Family Gifting Strategies

Keep it in the family and still save on taxes.

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While many popular gifting strategies involve charities, gifting to family members can be equally rewarding. Here are a few easy approaches that can reduce or avoid taxes, and are also effective wealth transfer techniques.

  1. Annual Exclusion Gift – In 2013, $14,000 can be gifted to any individual without any reporting or paperwork. There is also no reduction in the federal estate and gift exemption amount, currently $5,250,000 per person. You can still gift more than this to one person by filing IRS Form 709 – the Gift Tax Return. Amounts given over $14,000 begin to reduce the amount you can leave tax-free at death ($5,250,000), unless you split gifts with your spouse. In this case, you can together give $28,000 (in 2013) with no tax, but form 709 is required.
  2. Start a Roth IRA – If you are starting small with a teenage grandchild, this may be a good fit. For example, if your grandson earned $1,000 mowing lawns and would otherwise qualify, he could put $1,000 into a Roth IRA. Or if he saved half of what he made, you could gift a matching contribution of the other half to allow him to put the full $1,000 into the account. This could be a great way to encourage saving and investing at an early age.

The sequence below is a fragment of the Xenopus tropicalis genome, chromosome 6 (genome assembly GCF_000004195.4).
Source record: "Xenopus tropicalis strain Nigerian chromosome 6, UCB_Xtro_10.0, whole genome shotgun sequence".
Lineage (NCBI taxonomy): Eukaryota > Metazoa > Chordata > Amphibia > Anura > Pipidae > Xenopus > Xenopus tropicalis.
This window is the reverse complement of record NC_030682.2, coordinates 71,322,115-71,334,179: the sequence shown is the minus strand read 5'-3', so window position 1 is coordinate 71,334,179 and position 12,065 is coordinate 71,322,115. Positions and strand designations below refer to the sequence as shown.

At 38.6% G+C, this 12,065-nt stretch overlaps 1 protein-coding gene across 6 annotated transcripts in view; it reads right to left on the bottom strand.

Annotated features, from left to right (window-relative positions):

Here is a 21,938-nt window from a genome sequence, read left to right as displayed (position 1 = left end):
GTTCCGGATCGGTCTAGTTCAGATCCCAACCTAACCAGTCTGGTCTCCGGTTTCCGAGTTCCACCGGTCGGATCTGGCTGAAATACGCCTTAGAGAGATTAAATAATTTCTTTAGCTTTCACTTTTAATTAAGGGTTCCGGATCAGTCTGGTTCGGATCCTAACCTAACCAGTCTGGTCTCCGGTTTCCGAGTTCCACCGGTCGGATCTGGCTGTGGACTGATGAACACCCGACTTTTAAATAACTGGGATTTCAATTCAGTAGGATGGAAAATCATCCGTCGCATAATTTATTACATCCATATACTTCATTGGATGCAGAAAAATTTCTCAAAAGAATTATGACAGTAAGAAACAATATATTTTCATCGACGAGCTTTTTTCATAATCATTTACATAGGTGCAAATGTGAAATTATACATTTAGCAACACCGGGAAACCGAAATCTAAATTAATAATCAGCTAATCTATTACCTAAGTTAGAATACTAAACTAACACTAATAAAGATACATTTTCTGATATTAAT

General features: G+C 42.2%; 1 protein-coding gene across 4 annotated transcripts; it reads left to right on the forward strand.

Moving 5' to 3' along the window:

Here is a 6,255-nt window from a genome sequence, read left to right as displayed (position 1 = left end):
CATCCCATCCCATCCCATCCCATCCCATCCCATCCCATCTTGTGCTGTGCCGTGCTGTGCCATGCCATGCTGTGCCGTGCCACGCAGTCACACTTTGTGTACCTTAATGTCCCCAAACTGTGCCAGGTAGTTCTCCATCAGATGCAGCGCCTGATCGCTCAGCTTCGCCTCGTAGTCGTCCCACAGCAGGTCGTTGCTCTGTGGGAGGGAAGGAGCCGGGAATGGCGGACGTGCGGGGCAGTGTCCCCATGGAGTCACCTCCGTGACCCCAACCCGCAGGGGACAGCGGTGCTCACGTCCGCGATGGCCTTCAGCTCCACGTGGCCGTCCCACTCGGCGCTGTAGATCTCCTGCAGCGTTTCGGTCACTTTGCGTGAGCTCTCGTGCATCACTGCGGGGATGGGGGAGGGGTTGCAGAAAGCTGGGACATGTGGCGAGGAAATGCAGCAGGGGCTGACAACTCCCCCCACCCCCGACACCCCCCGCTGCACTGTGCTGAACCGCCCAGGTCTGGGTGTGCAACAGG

3. Pay College Tuition or Medical Bills Directly – These are the only two exceptions to the annual gifting limit. If you pay medical expenses or college tuition directly, the $14,000 limit does not apply.
  4. Gift Appreciated Assets to Lower Income Tax Brackets – Just beware of the ‘Kiddie Tax’ which is levied on unearned income (interest, dividends, and capital gains) earned by children under the age of 19 and college students under 24. The first $1,000 is offset by a $1,000 standard deduction, and the next $1,000 will be taxed at the child’s tax rate. All of the child’s unearned income in excess of $2,000 is taxed at the parent’s tax rate.
  5. State Income Tax Deduction for 529 Plan Contributions – Several states allow income tax deductions for these contributions, subject to certain limits. So you may be able to help yourself at the same time!

You’ve worked hard to save for retirement. How can you turn your wealth into an income that’s designed to last your lifetime?

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